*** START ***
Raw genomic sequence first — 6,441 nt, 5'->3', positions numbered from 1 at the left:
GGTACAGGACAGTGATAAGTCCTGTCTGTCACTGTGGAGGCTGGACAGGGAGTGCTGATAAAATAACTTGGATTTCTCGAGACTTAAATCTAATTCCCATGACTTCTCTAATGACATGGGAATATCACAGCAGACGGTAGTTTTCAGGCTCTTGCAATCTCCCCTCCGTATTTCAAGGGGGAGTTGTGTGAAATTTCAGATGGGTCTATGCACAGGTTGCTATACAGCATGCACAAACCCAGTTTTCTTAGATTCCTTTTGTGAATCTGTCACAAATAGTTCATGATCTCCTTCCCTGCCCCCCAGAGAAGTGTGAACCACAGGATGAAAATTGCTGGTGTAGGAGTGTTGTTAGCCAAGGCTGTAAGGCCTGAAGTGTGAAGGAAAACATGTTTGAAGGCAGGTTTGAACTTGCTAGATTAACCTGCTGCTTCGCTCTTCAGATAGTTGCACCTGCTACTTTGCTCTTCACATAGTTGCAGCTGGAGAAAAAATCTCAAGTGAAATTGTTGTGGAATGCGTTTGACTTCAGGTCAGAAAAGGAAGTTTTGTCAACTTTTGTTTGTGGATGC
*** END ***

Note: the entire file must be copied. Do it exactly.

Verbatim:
Raw genomic sequence first — 6,441 nt, 5'->3', positions numbered from 1 at the left:
GGTACAGGACAGTGATAAGTCCTGTCTGTCACTGTGGAGGCTGGACAGGGAGTGCTGATAAAATAACTTGGATTTCTCGAGACTTAAATCTAATTCCCATGACTTCTCTAATGACATGGGAATATCACAGCAGACGGTAGTTTTCAGGCTCTTGCAATCTCCCCTCCGTATTTCAAGGGGGAGTTGTGTGAAATTTCAGATGGGTCTATGCACAGGTTGCTATACAGCATGCACAAACCCAGTTTTCTTAGATTCCTTTTGTGAATCTGTCACAAATAGTTCATGATCTCCTTCCCTGCCCCCCAGAGAAGTGTGAACCACAGGATGAAAATTGCTGGTGTAGGAGTGTTGTTAGCCAAGGCTGTAAGGCCTGAAGTGTGAAGGAAAACATGTTTGAAGGCAGGTTTGAACTTGCTAGATTAACCTGCTGCTTCGCTCTTCAGATAGTTGCACCTGCTACTTTGCTCTTCACATAGTTGCAGCTGGAGAAAAAATCTCAAGTGAAATTGTTGTGGAATGCGTTTGACTTCAGGTCAGAAAAGGAAGTTTTGTCAACTTTTGTTTGTGGATGC